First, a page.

A UNESCO World Heritage Site a few days’ journey from Mahé, Aldabra can’t missed off a Seychelles dive list, no matter how tricky it is to reach. The atoll is the largest raised reef in the world, made up of four islands that form a circle, where more than 150,000 giant tortoises live. Under the waves, world-class dive sites feature reef drop-offs, caves, lagoons, canyons and channels. There are roughly 3,000 fish per 100sq/m, including sharks, turtles, eagle rays, dugongs and the world's largest population of coconut crabs. Trips must be pre-approved, meaning liveaboards or private tours are the only way to get here.

Top Side

Beach Hopping - Mahe is the largest island, yet you can drive around it in a few hours. I recommend renting a car and driving the West Coast Road, stopping at beaches such as Anse Royale, Anse Takamaka and Anse Soleil. On La Digue, Anse Source D'Argent is the most photographed beach in the world, but Anse Cocos is equally stunning, and on Praslin, Anse Boudin is best for low-hanging palm trees and fewer crowds.

Outdoor Adventures - Morne Seychellois National Park takes up most of Mahé and is a misty, jungle-covered park home to the island’s highest peaks, Hiking here can be extremely rewarding if you’re after incredible views - the best trails include the Copolia Trail, Three Brothers Trail and the Morne Blanc trail, which reaches the highest point on the island.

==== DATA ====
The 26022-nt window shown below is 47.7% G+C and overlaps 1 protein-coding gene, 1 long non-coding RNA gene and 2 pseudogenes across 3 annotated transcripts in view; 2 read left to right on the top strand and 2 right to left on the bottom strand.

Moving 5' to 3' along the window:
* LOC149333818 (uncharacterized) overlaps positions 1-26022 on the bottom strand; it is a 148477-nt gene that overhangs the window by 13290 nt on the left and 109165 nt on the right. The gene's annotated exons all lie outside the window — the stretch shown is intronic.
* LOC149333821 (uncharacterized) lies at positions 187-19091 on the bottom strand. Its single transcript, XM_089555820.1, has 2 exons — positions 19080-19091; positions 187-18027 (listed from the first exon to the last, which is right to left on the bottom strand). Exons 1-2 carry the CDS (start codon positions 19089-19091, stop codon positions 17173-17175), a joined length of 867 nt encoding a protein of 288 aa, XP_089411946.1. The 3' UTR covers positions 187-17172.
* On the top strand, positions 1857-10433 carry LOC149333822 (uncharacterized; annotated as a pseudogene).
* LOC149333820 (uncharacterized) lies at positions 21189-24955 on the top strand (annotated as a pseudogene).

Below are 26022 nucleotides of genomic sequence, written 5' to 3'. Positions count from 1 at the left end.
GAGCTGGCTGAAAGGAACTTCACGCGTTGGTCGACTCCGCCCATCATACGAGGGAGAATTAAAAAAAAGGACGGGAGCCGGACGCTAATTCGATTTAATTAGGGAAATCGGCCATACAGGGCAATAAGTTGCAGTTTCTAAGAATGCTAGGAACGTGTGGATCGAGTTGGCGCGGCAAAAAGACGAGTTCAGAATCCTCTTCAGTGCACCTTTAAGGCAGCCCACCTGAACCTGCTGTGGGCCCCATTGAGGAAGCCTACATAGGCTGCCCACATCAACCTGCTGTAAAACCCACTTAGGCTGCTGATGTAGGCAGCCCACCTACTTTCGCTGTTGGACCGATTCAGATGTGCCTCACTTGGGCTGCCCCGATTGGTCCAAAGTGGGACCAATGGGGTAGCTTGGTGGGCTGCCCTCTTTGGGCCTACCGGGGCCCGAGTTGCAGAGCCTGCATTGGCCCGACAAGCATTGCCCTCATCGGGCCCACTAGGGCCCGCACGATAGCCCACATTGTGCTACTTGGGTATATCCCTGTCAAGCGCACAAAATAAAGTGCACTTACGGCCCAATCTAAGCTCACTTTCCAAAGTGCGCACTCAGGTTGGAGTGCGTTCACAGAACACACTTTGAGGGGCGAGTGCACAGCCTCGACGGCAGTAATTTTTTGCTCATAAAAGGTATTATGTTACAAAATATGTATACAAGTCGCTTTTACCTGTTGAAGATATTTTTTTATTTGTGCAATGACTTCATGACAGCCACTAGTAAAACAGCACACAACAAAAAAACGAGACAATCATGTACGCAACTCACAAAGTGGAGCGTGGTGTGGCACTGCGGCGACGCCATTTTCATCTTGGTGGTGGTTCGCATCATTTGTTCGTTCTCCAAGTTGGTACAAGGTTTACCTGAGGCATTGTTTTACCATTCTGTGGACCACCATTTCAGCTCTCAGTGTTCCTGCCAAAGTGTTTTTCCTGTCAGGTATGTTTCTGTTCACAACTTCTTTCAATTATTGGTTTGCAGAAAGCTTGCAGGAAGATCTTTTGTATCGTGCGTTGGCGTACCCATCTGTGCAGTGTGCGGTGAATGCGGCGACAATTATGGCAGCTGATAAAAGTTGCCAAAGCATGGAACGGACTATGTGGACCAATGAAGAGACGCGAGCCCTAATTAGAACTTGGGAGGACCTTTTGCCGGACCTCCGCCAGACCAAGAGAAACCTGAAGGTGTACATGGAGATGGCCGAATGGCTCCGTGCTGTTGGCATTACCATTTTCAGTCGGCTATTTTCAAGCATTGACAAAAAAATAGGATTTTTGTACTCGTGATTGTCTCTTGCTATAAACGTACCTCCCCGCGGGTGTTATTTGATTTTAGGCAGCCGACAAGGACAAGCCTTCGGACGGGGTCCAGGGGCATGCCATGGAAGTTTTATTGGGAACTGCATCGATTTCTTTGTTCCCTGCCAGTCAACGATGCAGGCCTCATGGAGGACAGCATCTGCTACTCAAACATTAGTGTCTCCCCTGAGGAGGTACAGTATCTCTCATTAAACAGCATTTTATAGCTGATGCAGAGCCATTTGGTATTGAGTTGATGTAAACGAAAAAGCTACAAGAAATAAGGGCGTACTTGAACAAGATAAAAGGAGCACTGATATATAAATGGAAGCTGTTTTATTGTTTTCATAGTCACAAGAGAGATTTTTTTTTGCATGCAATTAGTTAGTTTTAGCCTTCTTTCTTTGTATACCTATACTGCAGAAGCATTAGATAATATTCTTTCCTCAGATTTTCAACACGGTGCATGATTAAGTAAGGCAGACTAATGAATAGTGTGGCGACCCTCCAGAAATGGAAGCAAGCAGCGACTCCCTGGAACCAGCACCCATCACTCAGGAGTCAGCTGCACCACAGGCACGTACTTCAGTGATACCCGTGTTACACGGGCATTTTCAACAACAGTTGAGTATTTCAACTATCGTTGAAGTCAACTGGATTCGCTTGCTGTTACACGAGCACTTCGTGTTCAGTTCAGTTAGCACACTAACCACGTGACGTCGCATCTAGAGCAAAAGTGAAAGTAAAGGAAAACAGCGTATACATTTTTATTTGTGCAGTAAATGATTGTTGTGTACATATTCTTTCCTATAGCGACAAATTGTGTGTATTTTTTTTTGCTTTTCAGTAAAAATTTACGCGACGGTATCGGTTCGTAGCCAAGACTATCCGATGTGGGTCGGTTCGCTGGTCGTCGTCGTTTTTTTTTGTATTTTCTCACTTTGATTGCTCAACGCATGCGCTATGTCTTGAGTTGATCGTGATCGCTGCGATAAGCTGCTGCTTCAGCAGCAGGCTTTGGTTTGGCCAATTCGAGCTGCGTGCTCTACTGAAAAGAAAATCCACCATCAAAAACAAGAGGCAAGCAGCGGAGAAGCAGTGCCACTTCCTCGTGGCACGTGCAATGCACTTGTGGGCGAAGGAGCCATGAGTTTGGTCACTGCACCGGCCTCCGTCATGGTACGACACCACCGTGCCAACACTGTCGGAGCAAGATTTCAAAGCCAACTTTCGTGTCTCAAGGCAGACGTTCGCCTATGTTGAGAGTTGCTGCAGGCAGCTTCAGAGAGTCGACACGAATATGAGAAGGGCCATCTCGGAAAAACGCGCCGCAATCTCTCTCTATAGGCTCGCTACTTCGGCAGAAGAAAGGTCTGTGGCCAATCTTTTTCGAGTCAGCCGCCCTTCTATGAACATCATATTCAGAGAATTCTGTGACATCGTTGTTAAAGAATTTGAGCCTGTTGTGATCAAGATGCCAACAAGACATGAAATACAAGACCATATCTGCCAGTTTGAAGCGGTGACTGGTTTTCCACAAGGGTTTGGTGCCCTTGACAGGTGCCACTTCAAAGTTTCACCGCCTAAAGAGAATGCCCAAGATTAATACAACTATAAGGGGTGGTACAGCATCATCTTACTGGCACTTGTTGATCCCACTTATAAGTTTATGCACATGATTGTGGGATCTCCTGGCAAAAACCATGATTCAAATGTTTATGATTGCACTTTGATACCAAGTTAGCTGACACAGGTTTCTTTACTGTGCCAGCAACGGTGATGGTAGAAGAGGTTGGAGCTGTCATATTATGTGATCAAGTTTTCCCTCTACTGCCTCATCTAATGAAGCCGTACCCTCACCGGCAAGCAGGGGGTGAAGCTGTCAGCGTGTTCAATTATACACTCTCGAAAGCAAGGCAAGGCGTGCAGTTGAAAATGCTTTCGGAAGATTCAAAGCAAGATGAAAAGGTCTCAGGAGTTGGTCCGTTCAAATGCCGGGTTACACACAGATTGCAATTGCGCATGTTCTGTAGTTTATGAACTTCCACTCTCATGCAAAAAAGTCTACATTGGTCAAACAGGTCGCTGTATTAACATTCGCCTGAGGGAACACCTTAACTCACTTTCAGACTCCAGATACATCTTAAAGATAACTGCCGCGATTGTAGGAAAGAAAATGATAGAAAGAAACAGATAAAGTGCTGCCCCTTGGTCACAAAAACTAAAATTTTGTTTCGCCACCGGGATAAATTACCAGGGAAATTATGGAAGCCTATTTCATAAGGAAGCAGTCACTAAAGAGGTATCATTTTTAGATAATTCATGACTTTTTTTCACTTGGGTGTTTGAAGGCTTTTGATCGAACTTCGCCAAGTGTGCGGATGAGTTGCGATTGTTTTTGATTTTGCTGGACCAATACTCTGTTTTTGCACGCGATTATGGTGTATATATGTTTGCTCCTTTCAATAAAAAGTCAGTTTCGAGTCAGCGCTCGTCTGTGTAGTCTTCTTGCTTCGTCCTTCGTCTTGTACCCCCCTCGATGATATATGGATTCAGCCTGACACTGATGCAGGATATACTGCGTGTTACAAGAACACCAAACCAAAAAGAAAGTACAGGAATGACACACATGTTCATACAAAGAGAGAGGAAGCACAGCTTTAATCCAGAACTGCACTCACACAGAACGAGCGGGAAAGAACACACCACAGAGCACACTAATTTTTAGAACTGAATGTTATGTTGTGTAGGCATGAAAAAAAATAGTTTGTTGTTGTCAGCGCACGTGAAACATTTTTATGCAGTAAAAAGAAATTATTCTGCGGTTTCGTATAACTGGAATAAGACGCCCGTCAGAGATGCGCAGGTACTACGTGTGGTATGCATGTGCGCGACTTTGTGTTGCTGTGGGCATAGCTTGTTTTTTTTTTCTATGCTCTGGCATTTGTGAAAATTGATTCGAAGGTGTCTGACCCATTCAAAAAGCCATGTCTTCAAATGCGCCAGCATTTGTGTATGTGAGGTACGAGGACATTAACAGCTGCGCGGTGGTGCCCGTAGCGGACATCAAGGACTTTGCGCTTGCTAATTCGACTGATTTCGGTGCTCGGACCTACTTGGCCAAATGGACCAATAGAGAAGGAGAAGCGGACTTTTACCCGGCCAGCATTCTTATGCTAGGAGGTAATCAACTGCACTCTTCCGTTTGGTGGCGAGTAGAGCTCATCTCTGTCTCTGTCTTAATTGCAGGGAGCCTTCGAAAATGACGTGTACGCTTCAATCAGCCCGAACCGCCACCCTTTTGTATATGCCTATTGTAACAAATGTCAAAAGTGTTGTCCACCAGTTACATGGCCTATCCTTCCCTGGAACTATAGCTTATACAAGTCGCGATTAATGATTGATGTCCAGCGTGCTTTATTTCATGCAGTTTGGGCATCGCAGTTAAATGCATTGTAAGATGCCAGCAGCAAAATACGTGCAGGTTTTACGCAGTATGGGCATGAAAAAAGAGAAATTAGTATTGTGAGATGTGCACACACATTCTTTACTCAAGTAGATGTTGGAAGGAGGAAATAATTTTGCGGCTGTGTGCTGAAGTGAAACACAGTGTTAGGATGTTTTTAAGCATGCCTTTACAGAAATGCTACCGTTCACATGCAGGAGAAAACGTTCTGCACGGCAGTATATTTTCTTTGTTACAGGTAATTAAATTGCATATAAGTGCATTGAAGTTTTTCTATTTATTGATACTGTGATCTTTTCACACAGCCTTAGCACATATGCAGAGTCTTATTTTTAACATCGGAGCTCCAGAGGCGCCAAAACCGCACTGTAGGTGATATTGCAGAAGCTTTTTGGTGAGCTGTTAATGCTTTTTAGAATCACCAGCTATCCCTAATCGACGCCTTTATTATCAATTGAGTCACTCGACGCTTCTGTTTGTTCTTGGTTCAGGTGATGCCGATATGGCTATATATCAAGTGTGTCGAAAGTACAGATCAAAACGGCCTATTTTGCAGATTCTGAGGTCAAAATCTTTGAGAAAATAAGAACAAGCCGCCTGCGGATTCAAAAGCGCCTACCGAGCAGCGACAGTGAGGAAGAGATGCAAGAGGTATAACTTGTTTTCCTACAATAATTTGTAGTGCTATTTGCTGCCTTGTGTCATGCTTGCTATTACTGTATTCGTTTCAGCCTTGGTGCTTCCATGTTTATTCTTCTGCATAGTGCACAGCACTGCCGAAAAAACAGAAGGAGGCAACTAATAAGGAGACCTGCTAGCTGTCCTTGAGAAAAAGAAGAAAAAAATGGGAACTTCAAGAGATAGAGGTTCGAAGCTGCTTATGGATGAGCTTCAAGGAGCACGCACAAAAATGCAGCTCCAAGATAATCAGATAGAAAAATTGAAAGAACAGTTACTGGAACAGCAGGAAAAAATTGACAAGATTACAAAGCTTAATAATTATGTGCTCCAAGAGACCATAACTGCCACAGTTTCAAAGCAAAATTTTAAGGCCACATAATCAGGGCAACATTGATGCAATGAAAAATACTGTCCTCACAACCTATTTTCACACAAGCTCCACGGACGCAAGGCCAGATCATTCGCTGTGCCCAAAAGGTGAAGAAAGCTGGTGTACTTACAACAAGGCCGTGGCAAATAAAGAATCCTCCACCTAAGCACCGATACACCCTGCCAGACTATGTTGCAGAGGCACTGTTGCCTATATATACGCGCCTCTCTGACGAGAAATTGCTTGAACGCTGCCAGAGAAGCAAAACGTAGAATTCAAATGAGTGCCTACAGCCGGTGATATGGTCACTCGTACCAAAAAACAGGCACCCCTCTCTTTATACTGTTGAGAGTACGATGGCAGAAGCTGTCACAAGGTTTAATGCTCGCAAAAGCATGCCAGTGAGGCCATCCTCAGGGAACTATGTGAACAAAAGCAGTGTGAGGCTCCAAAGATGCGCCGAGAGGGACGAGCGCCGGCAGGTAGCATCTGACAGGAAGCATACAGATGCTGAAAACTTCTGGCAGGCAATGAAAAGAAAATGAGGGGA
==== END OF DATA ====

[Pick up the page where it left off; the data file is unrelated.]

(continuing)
Creole Cuisine - The Seychelles’ cuisine draws on African and South Asian influences, so delicious seafood and curries are common. In the Seychelles’ capital of Victoria, head to Marie Antoinette, one of the island’s most famous restaurants, for home-cooked local cuisine or Surfer’s Beach Restaurant in Takamaka. Praslin has fewer options, but Le Dauphin and Café des Arts both cook up a feast - otherwise, roadside stalls and vans serve tasty, traditional meals at low prices.

Need to Know

When to Visit - Although you can dive year-round in the Seychelles, the best months are April, May, October and November. September to November is whale shark season when plankton is drawn to the islands, while December to March is generally monsoon season, which can affect visibility.

Getting There and Around - Flights from most major cities go to Dubai, from where it’s a short, 4-hour flight to Mahé. Praslin and La Digue can be reached by ferry, with prices starting at around £60 one way. Alternatively, you can fly straight on from Mahé to Praslin on a tiny, domestic flight that takes just 10 minutes but must be booked in advance. La Digue is small enough to cycle around, but on Praslin and Mahé particularly, consider renting a car as, despite their size, the terrain is vast and mountainous and taxis are generally expensive.